A record 110 attended the Wanstead; Piers Shepperson was the winner at the start of 1989. Matthew Macfadyen's title of Games Person of the Month bestowed by Games Monthly magazine was justified by his second (to Schlemper) in the Fujitsu Qualifying Tournament in Amsterdam and a second place at Prague at the end of 1988, and wins at Oxford and Cambridge.
1988 saw the sad news of former British Champion Terry Stacey being killed in a motorcycle accident on 29th February. His last big win was at the Hoskyns sponsored London Open at the Kenilworth Hotel, where he took the 500 Pound prize ahead of Robert Rehm and Hans Pietsch. Just before he died, Piers Shepperson beat Terry to win at Wanstead and again in the fifth game of the 1987 British Championship.
112 players attended the London Open at the IVC. Matthew Macfadyen won all 8, ahead of Terry Stacey, Jim Barty and Richard Hunter. Brian Chandler won the Lightning.
The second Cheshire tournament was win for Richard Granville. The organiser's son, Peter Timmins, was one of the other prize winners. British Champion Matthew Macfadyen won the Not the Oxford run by Francis Roads at Wanstead. Furze Platt hosted and won the Schools and also hosted the Youth, at which the winners were Sam Perlo-Freeman, Nicola Oswald and Jason Cobold.
The 1986 Oxford went to Stacey and the Trigantius to J.Y. Lee. Macfadyen was the best of the 86 players at the 1986 British hosted by Brian Timmins at Crewe and Alsager College. Brian Chandler won the lightning and Bristol won the first Nippon Club Cup. T.Mark Hall started as BGA Treasurer.
The London Open attracted 130 including the usual batch of strong foreigners. Liu Xiao Yuang from Dsseldorf won the event ahead of Japan's N. Hosakawa. The most notable result was from Dutch 1 kyu, Mark Boon, who won seven out of eight.
Terry Stacey won at the new Oxford Tournament and at Cambridge. Leeds Grammar School won the Schools Championship at Hornchurch in Essex. and the third East Anglian event was the British Small Board at Wanstead; Francis Roads won the Go and Ian Carson the lunchtime Liar Dice.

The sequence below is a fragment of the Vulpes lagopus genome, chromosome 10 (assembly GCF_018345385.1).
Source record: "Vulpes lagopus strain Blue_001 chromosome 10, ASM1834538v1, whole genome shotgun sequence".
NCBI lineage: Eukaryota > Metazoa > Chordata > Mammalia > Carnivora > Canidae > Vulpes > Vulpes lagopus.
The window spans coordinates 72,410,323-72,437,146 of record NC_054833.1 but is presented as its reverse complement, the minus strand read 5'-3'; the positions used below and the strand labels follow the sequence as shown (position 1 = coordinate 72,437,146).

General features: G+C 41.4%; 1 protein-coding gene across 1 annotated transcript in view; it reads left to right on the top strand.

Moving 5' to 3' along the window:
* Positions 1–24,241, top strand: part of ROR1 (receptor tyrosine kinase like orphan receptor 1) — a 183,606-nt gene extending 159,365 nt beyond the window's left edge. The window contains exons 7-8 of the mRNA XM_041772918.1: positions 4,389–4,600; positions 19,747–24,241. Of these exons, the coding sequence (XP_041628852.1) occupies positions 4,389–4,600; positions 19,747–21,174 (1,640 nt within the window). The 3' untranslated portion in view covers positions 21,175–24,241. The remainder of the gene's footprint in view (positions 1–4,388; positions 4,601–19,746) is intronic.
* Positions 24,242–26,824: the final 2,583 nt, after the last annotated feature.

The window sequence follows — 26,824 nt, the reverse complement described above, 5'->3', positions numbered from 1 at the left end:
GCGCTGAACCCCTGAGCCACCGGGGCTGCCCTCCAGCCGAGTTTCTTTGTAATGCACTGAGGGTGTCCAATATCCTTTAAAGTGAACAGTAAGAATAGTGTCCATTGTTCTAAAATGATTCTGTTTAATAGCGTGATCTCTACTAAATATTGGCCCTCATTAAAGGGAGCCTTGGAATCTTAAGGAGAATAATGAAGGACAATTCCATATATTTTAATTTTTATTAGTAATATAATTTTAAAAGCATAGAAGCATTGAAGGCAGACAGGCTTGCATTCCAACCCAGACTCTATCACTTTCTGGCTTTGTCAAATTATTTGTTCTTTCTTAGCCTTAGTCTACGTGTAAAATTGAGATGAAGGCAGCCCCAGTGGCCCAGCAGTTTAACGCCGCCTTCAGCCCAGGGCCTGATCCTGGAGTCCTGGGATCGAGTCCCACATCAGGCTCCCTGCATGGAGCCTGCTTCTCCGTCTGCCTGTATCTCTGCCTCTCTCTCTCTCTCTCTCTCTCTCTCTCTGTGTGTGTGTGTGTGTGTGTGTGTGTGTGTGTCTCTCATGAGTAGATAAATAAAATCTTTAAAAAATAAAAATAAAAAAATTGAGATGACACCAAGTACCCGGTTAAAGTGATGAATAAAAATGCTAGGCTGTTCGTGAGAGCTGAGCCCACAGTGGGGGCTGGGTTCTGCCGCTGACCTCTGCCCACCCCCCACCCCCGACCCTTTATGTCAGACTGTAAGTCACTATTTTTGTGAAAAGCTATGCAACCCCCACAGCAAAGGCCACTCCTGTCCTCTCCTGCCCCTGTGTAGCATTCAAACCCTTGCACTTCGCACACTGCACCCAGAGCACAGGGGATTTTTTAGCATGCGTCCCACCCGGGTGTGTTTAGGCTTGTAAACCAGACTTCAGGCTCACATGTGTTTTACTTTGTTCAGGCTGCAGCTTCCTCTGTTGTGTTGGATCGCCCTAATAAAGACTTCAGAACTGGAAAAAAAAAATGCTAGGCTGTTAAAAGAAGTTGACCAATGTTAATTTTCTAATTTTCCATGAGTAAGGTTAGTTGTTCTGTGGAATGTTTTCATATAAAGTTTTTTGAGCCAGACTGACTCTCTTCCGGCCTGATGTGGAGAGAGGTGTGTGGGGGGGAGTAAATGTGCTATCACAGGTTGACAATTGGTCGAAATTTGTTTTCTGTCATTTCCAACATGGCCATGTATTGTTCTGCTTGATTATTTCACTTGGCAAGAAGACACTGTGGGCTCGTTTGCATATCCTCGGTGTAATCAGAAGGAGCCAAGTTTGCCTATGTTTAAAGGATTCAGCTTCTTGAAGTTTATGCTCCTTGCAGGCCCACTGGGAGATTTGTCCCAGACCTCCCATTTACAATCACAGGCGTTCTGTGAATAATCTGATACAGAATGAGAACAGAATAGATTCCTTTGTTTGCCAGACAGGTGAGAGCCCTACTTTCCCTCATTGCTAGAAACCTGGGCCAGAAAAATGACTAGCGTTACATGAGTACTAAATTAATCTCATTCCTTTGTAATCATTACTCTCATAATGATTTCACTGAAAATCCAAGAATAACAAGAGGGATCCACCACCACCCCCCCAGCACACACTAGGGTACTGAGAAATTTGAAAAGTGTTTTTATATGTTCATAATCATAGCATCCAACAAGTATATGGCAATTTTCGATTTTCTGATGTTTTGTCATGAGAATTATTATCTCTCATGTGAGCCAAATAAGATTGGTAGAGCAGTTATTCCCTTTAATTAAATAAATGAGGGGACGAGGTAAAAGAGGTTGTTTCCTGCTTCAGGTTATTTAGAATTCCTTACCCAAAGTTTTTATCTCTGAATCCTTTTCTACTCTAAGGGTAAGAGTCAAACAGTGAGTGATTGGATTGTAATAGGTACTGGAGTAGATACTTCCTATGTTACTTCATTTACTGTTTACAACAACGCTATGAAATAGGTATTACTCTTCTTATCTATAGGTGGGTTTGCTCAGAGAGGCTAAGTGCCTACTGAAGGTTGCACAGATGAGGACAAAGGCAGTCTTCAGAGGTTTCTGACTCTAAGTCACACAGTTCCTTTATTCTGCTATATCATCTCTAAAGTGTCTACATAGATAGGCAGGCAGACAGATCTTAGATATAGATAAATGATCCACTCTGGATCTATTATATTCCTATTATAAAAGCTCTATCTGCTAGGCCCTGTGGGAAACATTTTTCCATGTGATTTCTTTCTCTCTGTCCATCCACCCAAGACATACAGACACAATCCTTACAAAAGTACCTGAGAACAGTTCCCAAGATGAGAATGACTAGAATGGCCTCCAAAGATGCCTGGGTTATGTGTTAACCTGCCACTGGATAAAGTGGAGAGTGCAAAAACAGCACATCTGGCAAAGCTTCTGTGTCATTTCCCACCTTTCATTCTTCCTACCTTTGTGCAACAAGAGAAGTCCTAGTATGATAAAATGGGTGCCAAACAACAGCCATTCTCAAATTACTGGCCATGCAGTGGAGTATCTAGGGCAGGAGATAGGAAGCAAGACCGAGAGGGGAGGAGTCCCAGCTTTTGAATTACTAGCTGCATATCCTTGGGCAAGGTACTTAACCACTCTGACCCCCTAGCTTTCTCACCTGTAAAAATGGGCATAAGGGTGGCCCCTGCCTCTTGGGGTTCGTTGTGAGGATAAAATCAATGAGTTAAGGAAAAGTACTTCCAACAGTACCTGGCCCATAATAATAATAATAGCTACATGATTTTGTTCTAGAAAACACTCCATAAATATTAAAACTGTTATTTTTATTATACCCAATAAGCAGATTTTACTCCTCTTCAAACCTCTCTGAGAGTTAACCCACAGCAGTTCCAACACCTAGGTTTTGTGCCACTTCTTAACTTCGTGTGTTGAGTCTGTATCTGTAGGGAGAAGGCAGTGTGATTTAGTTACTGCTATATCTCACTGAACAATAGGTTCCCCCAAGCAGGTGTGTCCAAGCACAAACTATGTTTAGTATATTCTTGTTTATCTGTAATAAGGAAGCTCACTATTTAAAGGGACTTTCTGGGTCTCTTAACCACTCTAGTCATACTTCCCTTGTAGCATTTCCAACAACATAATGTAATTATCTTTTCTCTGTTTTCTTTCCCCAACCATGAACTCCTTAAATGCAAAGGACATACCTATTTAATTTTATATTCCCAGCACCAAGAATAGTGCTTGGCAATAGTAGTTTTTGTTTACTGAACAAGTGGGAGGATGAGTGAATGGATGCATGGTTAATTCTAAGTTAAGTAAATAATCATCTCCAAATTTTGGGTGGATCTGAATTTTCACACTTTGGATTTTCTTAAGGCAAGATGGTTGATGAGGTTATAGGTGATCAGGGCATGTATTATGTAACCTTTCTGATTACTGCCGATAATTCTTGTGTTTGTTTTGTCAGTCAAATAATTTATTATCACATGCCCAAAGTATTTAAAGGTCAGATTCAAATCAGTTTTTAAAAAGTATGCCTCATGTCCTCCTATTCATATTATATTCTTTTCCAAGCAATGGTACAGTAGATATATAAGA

Early in 1984 Choi Chee Kul from Manchester won the first Cheshire Tournament. The Acorn Soft Computer Go Tournament was won by Bruno Przybyla ahead of Richard Granville's program. Choi also won in Oxford and Stacey at Cambridge. Coventry won the Midland Team Tournament. Furze Platt Comprehensive School beat four-times winners Leeds Grammar in the Schools Championship on home ground.
At the London Open at the start of 1981, Matthew Macfadyen won both the Open and The Lightning. Richard Granville (1 kyu) won the British small board championship at Malvern. The first Hammersmith monthly tournament was won by Terry Stacey (4 dan). The St. Valentine's Day Massacre at the IVC was won by Terry jointly with Garry Roberts (2 dan). In March, Leeds Grammar School won the Schools Championship at Kings Norton, with Taunton's Richard Huish College second.
Terry Stacey won the 1982 London Open with a splendid eight games out of eight. Tony Goddard was second with seven wins, and third was Jean Michel from Paris. Jeremy Hawdon (1 kyu), John Rickard (4 kyu), Simon Butler (9 kyu) and Tony Atkins (10 kyu) were among other prize winners. The lightning was won by Peter Zandveld from Amsterdam.
Jim Barty won Woodford. Terry Stacey won the Cambridge Trigantius Tournament. At the end of February, Leeds Grammar School won the Schools Championship for the third time at Madeley College, Cheshire.
The first British Schools Championship was held at Kingsthorpe Upper School in Northampton. Best of the 12 teams was Leeds Grammar School. Top youth player Quentin Mills, 1 kyu, was not there as he was still starting a school club. At the British in Birmingham he gave the Trigantius winner Terry Stacey a hard time losing to him in the last round by only 4 points. Terry also won the first British Small Board Championships.